Why We Need to ‘feel’ – and Not Just Think

We often say we ‘didn’t get on too well’ with our father or that our mother was ‘slightly neglectful’ thinking we have a solid grip on events. However it is these compressed, ready-made, affectless accounts that stand in the way of properly connecting with our past and thereby truly knowing ourselves in the present.
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“One of the great impediments to understanding bits of our lives properly is our overly-ready assumption that we already do so. It’s easy to carry around with us, and exchange with others, surface intellectual descriptions of key painful events that leave the marrow of our emotions behind. We may say that we remember — for example — that we ‘didn’t get on too well’ with our father, that our mother was ‘slightly neglectful’ or that going to boarding school was ‘a bit sad.’…”


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Produced in collaboration with:

Natalia Biegaj

Title animation produced in collaboration with

Vale Productions


24 thoughts on “Why We Need to ‘feel’ – and Not Just Think”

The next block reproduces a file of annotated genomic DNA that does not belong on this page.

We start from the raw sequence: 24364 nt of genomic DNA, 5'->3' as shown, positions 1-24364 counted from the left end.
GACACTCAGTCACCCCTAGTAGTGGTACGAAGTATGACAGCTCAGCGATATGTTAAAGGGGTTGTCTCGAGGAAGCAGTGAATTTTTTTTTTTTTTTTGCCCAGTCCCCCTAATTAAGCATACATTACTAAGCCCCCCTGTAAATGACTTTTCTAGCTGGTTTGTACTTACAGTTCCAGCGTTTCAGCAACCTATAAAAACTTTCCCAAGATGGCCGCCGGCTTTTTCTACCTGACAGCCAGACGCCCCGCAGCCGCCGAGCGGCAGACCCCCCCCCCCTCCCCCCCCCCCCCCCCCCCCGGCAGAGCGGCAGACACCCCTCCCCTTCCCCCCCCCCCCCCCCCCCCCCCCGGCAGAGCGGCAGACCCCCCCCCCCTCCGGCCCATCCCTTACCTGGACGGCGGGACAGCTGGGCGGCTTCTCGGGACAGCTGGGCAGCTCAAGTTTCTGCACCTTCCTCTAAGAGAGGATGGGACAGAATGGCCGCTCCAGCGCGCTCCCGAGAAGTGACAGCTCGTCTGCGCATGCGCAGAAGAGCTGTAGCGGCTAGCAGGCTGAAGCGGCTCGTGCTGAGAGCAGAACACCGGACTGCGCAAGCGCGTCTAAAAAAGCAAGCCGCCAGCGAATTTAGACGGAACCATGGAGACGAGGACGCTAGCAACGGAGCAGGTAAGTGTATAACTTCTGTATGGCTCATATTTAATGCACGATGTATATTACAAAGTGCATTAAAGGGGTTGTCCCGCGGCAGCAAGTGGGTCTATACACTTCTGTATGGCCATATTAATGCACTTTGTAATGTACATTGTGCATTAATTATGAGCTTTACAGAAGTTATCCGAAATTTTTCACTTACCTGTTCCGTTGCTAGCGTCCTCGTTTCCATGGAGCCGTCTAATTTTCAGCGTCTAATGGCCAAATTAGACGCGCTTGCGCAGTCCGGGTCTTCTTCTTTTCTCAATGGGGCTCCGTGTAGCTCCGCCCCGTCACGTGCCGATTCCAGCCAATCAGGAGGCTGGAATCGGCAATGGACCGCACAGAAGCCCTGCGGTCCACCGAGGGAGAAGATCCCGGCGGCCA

1. one the biggest mistakes of my life was to completely supress and ignore my emotions. once i started learning how to let go, to cry if needed, to take a breath when i feel anxious, i started feeling much better about myself. it's an ongoing battle, though, i am still trying to un-learn the toxic habits.

  2. I think I feel too much. I think about painful memories and cry a lot but I can never get over anything and forget about the past.

  3. This semi aligns with this practice – I figured I would share.

    As a child into my teenage years my mother had a very strong sentiment to never be vain. (We were not religious, it was just something she felt strongly about). She would remind me of this, not constantly, but frequently enough that it stuck with me. I would feel a strong sense of guilt if I looked at myself in the mirror, her words would come to my conscious.

    One evening I asked her if she would help cut my hair, I was 14 and wanted to shave the side of my head. I faced the bathroom window as she trimmed away, and when I turned to look in the mirror I was so excited that I blushed. Her immediate response was “don’t be so vain!” It hurt me deeply, the immediate joy I felt for having cool new hair became a sudden sense of shame and guilt within myself.